On July 2, 2020, officials for St. Louis City and St. Louis County issued similar public health orders which require face coverings be worn by all persons over the age of 9 in the following circumstances:
- When present at any business or public accommodation, indoor or outdoor (including employees or visitors);
- When outdoors in a public space when anyone other than members of their household or living unit will be within six feet; and
- When attending a gathering of individuals who are not members of their household in any area which will necessarily involve close contact or proximity to others when six feet of separation is not feasible. This restriction does not apply to gatherings of individuals at personal residences.
Children between the ages of 3 and 9 are strongly encouraged, but not required, to wear a face covering while under the direct supervision of an adult.
The orders provide limited exceptions to wearing a mask in public for certain circumstances and health conditions. Those exempt from the face covering requirement include persons:
- under the age of 2;
- with health conditions that prohibit wearing a face covering;
- who have trouble breathing, or are unconscious, incapacitated, or otherwise unable to remove the face covering without assistance;
- who are hearing impaired, or someone who is communicating with a person who is hearing impaired, where the ability to see the mouth is essential for communication;
- who are at a place of public accommodation and are consuming food or drink while adequately distanced from other patrons;
- who are at a public pool while in the water;
- who are obtaining a service involving the nose or face for which temporary removal of the face covering is necessary to perform the service; and
- playing a sport, exercising or using exercise equipment while exerting themselves.
Businesses and other venues of “public accommodation” must post the requirement that face coverings are required for entry and must be continuously worn while present in the business or venue. The St. Louis County order defines places of public accommodation as “[b]usinesses or other facilities, both public and private, indoor and outdoor, used by the public, including, but not limited to, grocery and other retail stores, service establishments, educational institutions, entertainment and recreational facilities, concert venues, museums, bowling alleys, amusement parks, fairs, arts and craft facilities, zoos, public and private social clubs.”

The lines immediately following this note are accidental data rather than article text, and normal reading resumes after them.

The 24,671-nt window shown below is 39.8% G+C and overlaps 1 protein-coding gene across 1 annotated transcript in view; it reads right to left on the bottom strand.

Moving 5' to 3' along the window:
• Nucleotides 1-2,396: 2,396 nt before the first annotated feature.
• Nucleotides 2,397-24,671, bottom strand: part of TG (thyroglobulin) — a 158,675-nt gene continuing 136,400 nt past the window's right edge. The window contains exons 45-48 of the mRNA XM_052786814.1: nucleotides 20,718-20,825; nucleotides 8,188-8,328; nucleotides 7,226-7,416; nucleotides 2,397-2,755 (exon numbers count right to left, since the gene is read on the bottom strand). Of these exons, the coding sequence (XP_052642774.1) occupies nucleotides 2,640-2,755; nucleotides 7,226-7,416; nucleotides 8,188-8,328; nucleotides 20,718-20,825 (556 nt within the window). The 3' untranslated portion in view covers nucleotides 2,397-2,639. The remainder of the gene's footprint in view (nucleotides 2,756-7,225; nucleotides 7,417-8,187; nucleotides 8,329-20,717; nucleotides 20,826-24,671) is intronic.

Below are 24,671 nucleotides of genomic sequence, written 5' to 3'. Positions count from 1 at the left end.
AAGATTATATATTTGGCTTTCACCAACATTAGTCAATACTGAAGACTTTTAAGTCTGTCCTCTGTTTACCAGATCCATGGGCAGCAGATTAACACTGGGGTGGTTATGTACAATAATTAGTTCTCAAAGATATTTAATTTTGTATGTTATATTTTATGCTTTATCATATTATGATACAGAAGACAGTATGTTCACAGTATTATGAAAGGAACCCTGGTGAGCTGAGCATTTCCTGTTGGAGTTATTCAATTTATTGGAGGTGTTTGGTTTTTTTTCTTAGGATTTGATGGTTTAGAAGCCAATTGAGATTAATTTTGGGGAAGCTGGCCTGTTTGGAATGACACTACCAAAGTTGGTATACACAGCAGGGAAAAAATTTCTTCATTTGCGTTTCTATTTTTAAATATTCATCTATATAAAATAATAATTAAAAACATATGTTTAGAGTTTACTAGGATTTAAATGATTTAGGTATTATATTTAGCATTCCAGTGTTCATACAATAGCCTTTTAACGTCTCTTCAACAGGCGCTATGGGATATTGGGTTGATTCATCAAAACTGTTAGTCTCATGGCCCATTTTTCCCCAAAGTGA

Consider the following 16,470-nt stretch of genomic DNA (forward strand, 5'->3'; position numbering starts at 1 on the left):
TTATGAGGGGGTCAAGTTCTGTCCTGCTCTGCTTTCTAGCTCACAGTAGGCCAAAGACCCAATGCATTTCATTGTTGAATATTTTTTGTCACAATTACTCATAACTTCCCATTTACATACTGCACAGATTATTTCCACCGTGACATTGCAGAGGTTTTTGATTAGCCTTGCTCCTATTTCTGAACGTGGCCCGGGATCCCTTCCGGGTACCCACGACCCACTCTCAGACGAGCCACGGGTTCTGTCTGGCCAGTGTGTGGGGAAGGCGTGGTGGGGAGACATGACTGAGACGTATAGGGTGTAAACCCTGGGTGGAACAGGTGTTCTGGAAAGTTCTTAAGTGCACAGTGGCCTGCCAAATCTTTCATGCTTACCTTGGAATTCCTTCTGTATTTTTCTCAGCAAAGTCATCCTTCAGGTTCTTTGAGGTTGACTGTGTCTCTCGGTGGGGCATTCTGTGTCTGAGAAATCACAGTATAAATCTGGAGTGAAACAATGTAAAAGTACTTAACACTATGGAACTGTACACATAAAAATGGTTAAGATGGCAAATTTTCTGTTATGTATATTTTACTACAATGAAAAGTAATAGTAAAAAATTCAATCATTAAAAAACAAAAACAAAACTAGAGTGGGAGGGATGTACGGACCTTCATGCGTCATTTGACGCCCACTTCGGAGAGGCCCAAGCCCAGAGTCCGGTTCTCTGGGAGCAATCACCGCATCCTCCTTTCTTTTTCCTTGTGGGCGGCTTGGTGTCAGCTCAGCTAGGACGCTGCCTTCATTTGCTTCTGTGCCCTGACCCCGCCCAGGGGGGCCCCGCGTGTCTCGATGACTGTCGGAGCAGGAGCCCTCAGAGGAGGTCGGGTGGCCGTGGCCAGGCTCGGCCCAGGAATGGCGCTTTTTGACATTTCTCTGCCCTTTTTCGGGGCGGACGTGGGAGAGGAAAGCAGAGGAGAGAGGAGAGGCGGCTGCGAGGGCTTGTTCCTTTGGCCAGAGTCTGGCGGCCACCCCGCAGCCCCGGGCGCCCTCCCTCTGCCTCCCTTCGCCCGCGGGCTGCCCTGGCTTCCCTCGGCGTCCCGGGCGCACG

Moreover, businesses are authorized to deny entry to members of the public who refuse to wear face coverings; however, a business shall neither require the individual produce medical documentation verifying a medical condition or disability, nor ask about the nature of a medical condition or disability.
Officials have stated that the mask mandate is intended to continue to fight the spread of COVID-19 while still allowing businesses to remain open. The goal is to not only slow the spread of COVID-19 and save lives, but also to avoid the need to revert back to business restrictions or issue another stay-at-home order. As St. Louis County Executive Dr. Sam Page stated, “we want businesses and restaurants to stay open. We want to continue to reopen and return to more normal activities, but we cannot do that unless everyone follows the same guidelines and proven practices to protect themselves and others from spreading COVID-19.”
The public health orders go into effect Friday, July 3, 2020 at 7:00 a.m., just in time for the holiday weekend where gatherings of larger crowds are expected. Officials have not specified how they would enforce the face covering mandates, but they expect peer pressure to play a large role.
These public health orders come amid a recent surge of COVID-19 diagnoses and increased deaths in Missouri. St. Louis City and County are following the trend among others areas, such as Jackson County and Kansas City, which now require the use of face coverings in public. According to Missouri Governor Mark Parson, the mask mandate is not statewide; rather, each city and county will determine whether to implement such requirements.
The St. Louis employment attorneys at McMahon Berger have been representing employers across the country in labor and employment matters for over sixty years, and are available to discuss these issues and others. As always, the foregoing is for informational purposes only and does not constitute legal advice regarding any particular situation as every situation must be evaluated on its own facts. The choice of a lawyer is an important decision and should not be based solely on advertisements.